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Drugs: America's Holy War 1st Edition

5.0 out of 5 stars 8 customer reviews
ISBN-13: 978-0789038418
ISBN-10: 0789038412
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Editorial Reviews

Review

"This is a concise overview of the drug wars in the US over the past few decades. Recommended." -- Choice, March 2010

About the Author

Arthur Benavie is Professor Emeritus of Economics at the University of North Carolina, Chapel Hill, and has won multiple awards for his work in economic theory and teaching excellence.  He has published several books, including Deficit Hysteria: A Common Sense Look at America's Rush to Balance the Budget (1998), and Social Security Under the Gun (2003). 
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Product Details

  • Paperback: 192 pages
  • Publisher: Routledge; 1 edition (November 26, 2008)
  • Language: English
  • ISBN-10: 0789038412
  • ISBN-13: 978-0789038418
  • Product Dimensions: 6 x 0.4 x 9 inches
  • Shipping Weight: 8.8 ounces (View shipping rates and policies)
  • Average Customer Review: 5.0 out of 5 stars  See all reviews (8 customer reviews)
  • Amazon Best Sellers Rank: #696,199 in Books (See Top 100 in Books)

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Top Customer Reviews

By B. Paul Lindsay on January 5, 2009
Format: Paperback
This is a superb book which lays out clearly the history of the war on drugs, the causes, the terrible costs and consequences, and proposals for moving beyond the drug war. It would be a great book to use in undergraduate classes and for concerned citizens. It is filled with facts and thoroughly documented. I learned much that I did not know about the topic. The book appeals to the general reader with many interesting stories and illustrations. I found the history of the drug war particularly interesting and the chapter on civil liberties particularly chilling. This book needs to be in the hands of the new U. S. Attorney General Eric Holder and his staff at in incoming administration's Department of Justice.
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Format: Paperback
Art Benavie has written a scathing indictment of the Drug War, which should leave no one in doubt that America's drug policies need to be radically re-oriented. After a discussion of the history of the War on Drugs, Benavie goes on to a careful analysis of its effects on crime, public health, civil liberties, and the budget. The perverse effects of treating drug addiction as a criminal problem rather than as a disease are thoroughly portrayed, with facts, figures, and anecdotes, all copiously documented in footnotes at the end of the book. Anyone who knows someone who has been caught up in this process should read this book. Especially our political leaders who have adopted the wrong paradigm, leading to mounting corruption, crime, and disease.
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Format: Paperback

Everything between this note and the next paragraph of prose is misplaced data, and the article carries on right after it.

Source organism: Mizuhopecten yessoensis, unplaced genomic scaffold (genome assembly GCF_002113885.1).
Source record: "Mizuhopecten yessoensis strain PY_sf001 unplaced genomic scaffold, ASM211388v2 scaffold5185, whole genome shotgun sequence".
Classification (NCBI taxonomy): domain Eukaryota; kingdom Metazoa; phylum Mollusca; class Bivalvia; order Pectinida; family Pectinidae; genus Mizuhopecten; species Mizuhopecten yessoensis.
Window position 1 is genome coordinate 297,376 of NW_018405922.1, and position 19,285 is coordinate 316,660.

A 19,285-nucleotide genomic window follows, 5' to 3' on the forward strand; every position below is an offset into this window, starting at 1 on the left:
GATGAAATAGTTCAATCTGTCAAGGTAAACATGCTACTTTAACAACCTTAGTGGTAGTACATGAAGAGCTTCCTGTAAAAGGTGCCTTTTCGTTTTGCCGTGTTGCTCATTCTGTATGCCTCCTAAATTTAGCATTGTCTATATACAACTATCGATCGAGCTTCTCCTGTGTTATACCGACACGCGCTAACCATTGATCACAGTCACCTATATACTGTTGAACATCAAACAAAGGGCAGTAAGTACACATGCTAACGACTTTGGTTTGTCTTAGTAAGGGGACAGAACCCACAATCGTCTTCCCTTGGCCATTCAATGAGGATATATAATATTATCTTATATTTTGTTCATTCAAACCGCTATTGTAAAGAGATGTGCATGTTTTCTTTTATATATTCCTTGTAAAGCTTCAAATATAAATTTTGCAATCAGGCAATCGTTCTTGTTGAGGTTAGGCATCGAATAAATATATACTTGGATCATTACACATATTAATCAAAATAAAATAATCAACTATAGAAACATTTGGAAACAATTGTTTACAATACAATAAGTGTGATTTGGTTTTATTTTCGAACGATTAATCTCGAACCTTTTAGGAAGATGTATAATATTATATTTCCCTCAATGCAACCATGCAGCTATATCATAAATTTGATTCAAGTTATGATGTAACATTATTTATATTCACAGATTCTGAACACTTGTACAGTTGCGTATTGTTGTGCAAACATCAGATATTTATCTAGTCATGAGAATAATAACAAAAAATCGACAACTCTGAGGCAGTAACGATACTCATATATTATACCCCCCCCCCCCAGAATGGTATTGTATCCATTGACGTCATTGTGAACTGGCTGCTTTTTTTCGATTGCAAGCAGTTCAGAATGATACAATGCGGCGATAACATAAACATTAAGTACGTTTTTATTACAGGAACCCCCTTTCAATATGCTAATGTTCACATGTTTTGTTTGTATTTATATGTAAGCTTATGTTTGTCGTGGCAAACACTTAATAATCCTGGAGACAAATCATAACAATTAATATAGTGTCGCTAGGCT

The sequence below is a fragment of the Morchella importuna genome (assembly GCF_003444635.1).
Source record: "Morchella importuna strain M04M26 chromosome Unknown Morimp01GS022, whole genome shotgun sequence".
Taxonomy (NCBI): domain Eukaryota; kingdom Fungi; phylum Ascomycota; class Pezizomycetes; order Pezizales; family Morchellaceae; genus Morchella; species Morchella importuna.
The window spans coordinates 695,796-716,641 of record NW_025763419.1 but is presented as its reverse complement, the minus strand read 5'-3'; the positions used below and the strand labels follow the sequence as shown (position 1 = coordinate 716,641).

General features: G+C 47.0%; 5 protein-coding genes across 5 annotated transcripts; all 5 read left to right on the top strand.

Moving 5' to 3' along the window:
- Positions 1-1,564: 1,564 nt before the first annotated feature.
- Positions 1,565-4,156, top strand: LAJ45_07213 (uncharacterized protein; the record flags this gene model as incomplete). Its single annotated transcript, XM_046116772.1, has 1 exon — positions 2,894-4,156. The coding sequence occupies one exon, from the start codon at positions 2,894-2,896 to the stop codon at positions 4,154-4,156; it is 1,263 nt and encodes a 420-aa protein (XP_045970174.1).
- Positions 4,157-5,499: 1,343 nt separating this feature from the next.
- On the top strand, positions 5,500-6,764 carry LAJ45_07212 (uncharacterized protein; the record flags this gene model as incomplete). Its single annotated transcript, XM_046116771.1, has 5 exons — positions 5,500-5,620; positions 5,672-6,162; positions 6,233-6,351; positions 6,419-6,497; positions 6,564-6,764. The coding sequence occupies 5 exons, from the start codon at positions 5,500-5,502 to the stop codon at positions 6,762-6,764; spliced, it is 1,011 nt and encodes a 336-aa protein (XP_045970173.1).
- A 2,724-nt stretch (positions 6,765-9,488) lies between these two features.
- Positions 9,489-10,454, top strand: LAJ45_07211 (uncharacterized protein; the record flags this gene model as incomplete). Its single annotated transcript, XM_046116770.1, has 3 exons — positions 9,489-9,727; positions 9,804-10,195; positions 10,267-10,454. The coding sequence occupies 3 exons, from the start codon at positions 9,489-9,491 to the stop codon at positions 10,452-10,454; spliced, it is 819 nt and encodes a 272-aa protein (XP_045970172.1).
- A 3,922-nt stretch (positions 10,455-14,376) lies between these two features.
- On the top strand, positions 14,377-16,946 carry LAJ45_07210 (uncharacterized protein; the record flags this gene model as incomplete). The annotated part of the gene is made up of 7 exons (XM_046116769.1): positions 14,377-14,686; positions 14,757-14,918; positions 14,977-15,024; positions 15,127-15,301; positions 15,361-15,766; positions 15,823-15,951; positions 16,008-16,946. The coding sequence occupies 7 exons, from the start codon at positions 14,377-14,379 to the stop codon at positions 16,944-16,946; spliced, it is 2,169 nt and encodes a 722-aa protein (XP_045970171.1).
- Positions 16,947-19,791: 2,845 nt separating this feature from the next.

What a pleasure to find an economist who lays out the case for enlightened public policy with such clarity and precision. Benavie knows this particular subject inside and out, and makes compelling arguments that the cost of America's war on drugs is far too high.

The book is beautifully written, and the arguments are carefully presented.

I've always sensed that the war on drugs was misguided. Now I feel well-prepared to defend my views with an arsenal of hard-nosed facts.

Thank you, Dr. Benavie.
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Format: Paperback
While attending and exhibiting at the National Conference of Social Sciences I met hundreds of teachers who were amazed that anyone was challenging accepted US Govt dogma on drug policy. Most agreed that the War on Drugs was a failure but when prompted, they had spent little time in their classrooms discussing modern prohibition: America's so-called War on Drugs. So, it was to my sincere elated surprise to hear of a book written by an economist researching the effectiveness of the drug war. If any good, I thought, it could be a tool for many teachers ready to take on this policy's effectiveness.

Drugs--America's Holy War is not only a great teaching aide but an interesting literary trip as I read how Arthur Benavie set out to find what is "good" about the drug war. Benevie, like Edwin Starr's famous 1970 song, found that the answer was "absolutely nuthin'!"

Benavie realizes early on that Thomas Sowell's famous quote was going to be the reason for our drug war: "policies are judged by their consequences, but crusades are judged by how good they make the crusaders feel." Throughout his book, Benavie shows the relationship between the reality and the hysteria that helps the crusaders feel good about their drug war. (pg 90 and many other references). He also addresses the perspectives of the drug czar vs. science in several terrific chapters, and he even pokes Body Count authors Bill Bennett and John Walters in the eye, "pointing" out that they elected to omit any harm caused by the drug war. (pg 108)

His book finishes up with several genuine and well thought out suggestions for a post-drug war policy. Drugs--America's Holy War is well detailed with quotes from many sources: judges, cops, economists, legislators, writers, scientists and more.
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